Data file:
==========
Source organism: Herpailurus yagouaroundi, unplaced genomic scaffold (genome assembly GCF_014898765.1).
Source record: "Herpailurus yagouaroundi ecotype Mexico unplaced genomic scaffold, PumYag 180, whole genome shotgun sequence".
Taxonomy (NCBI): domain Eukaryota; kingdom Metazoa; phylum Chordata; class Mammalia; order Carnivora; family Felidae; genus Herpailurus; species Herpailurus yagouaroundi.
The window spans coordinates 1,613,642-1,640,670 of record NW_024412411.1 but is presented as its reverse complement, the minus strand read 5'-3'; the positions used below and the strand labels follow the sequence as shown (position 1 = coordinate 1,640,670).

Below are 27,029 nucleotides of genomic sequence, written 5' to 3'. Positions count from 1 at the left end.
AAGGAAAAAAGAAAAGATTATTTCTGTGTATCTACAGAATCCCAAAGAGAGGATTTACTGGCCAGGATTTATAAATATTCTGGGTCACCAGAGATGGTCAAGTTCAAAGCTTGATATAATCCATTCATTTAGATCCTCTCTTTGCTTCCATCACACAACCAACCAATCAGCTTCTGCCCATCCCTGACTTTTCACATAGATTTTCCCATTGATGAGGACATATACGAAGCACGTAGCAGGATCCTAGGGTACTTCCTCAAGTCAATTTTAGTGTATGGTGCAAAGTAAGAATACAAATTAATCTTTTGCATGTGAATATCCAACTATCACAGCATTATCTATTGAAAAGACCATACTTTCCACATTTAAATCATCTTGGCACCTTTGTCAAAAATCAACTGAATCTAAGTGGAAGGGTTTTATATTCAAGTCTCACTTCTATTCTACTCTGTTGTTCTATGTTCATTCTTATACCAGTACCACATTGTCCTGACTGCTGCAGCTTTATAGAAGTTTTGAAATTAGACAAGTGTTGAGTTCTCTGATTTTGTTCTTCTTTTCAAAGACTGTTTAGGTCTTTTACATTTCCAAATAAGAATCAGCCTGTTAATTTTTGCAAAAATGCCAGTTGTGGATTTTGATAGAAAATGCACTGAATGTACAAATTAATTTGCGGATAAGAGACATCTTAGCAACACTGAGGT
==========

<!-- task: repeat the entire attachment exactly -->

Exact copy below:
Source organism: Herpailurus yagouaroundi, unplaced genomic scaffold (genome assembly GCF_014898765.1).
Source record: "Herpailurus yagouaroundi ecotype Mexico unplaced genomic scaffold, PumYag 180, whole genome shotgun sequence".
Taxonomy (NCBI): domain Eukaryota; kingdom Metazoa; phylum Chordata; class Mammalia; order Carnivora; family Felidae; genus Herpailurus; species Herpailurus yagouaroundi.
The window spans coordinates 1,613,642-1,640,670 of record NW_024412411.1 but is presented as its reverse complement, the minus strand read 5'-3'; the positions used below and the strand labels follow the sequence as shown (position 1 = coordinate 1,640,670).

Below are 27,029 nucleotides of genomic sequence, written 5' to 3'. Positions count from 1 at the left end.
AAGGAAAAAAGAAAAGATTATTTCTGTGTATCTACAGAATCCCAAAGAGAGGATTTACTGGCCAGGATTTATAAATATTCTGGGTCACCAGAGATGGTCAAGTTCAAAGCTTGATATAATCCATTCATTTAGATCCTCTCTTTGCTTCCATCACACAACCAACCAATCAGCTTCTGCCCATCCCTGACTTTTCACATAGATTTTCCCATTGATGAGGACATATACGAAGCACGTAGCAGGATCCTAGGGTACTTCCTCAAGTCAATTTTAGTGTATGGTGCAAAGTAAGAATACAAATTAATCTTTTGCATGTGAATATCCAACTATCACAGCATTATCTATTGAAAAGACCATACTTTCCACATTTAAATCATCTTGGCACCTTTGTCAAAAATCAACTGAATCTAAGTGGAAGGGTTTTATATTCAAGTCTCACTTCTATTCTACTCTGTTGTTCTATGTTCATTCTTATACCAGTACCACATTGTCCTGACTGCTGCAGCTTTATAGAAGTTTTGAAATTAGACAAGTGTTGAGTTCTCTGATTTTGTTCTTCTTTTCAAAGACTGTTTAGGTCTTTTACATTTCCAAATAAGAATCAGCCTGTTAATTTTTGCAAAAATGCCAGTTGTGGATTTTGATAGAAAATGCACTGAATGTACAAATTAATTTGCGGATAAGAGACATCTTAGCAACACTGAGGT